Statistics may prove a point but rarely do they tell the story. Especially with suicide.It is World Suicide Prevention Day this week and there are numerous statistics that show the extent of the problem – but the deep, never-ending pain felt by those affected by the loss of anyone who dies in this way can’t be underestimated or simply included in a number.
The closest I have personally been to suicide is learning that Gordon, someone I knew in my teens, chose to end his life in his thirties. However I have met many young people who have thought of suicide, have attempted suicide or have been impacted by someone they knew committing suicide. In every case the pain felt is huge and often leaves a question – why didn’t I see it coming? Suicide is incredibly difficult to predict but there are some risk factors and indicators. So in this post I want to give some of the indicators to look out for.
Listen carefully as they may well talk about wanting to die or to kill themself. Most people don’t actually want to end their life but rather they need to end their pain and see suicide as the only way to do that. They may also talk about feeling hopeless and not having a reason to live. Ancient wisdom says “we speak out of what is in our heart”.
Keep a eye on their online activity. If they start to search for ways to commit suicide, looking on eBay to buy a guy (for example) and discussing these things in online forms and communities.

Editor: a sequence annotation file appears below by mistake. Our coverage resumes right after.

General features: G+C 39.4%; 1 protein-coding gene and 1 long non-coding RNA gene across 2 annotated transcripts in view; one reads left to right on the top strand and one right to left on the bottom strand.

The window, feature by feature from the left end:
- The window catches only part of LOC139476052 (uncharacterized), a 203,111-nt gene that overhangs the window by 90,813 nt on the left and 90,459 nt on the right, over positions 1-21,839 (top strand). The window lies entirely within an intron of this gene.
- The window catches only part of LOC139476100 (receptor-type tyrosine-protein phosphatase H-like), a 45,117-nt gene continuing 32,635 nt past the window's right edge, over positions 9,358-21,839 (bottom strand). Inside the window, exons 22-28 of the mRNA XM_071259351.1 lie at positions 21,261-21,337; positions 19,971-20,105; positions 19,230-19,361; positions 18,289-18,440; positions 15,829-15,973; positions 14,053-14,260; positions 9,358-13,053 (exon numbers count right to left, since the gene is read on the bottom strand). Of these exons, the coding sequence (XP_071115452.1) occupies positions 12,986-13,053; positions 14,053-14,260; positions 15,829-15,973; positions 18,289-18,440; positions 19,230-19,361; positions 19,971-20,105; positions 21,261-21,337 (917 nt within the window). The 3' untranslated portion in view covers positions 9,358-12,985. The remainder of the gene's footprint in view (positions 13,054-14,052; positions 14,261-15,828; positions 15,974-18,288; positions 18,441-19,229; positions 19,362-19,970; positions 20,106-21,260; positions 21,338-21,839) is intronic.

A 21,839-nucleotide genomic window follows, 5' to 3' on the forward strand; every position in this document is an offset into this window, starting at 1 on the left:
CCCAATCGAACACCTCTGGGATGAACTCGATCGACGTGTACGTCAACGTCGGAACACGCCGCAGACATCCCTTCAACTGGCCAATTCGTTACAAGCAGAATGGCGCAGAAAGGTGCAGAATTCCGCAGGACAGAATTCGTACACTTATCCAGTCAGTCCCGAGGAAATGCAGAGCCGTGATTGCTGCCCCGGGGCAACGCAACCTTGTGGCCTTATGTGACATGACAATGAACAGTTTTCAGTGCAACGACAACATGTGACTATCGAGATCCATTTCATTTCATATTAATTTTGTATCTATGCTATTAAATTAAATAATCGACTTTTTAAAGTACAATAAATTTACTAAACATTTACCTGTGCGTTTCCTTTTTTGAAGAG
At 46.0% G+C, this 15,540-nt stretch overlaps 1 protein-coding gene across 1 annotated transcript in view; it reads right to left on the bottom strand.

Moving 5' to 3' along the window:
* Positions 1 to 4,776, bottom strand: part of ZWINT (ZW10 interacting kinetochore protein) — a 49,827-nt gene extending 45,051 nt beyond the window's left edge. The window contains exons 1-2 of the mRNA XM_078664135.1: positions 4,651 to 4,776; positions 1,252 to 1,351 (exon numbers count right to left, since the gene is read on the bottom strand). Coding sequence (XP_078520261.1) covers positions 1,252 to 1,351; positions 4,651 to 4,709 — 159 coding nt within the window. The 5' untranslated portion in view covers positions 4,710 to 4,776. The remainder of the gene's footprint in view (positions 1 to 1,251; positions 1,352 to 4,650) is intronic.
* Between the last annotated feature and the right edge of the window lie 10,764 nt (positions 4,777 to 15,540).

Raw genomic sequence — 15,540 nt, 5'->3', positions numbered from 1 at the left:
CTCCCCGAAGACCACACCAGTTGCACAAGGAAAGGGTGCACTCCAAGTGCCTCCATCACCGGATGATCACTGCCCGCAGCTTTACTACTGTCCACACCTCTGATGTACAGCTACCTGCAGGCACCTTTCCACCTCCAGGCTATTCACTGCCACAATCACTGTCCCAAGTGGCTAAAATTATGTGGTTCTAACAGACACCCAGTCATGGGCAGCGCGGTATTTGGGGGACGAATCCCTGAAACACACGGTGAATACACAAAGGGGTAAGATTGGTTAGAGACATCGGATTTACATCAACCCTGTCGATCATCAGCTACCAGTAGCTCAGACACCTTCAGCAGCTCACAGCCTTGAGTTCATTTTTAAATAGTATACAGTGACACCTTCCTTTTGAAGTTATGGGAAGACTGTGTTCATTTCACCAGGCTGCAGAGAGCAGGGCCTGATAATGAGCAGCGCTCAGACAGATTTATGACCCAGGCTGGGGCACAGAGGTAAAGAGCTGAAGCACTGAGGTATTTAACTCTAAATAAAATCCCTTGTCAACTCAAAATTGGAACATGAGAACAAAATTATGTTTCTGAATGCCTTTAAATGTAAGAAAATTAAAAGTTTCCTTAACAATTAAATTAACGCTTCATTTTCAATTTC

Observe their lifestyle, particularly any changes that occur – changed sleeping patterns, eating habits, alcohol and drug use, withdrawing for their social networks, being more anxious, behaving more recklessly and mood swings.
If they seem to be doing things that could be tying up loose ends, making sure that loved ones and pets are cared for, giving away prized possessions, seeming to say goodbye then this is a major indicator.
Of course, any single one of these in isolation would probably mean you need to watch closer. If you notice a few then it could be time for you to check in with the person and/or with a professional. If you are concerned about your future, or know someone who may well be concerned about theirs then please do contact someone for help. In Australia call Lifeline today on 13 11 14.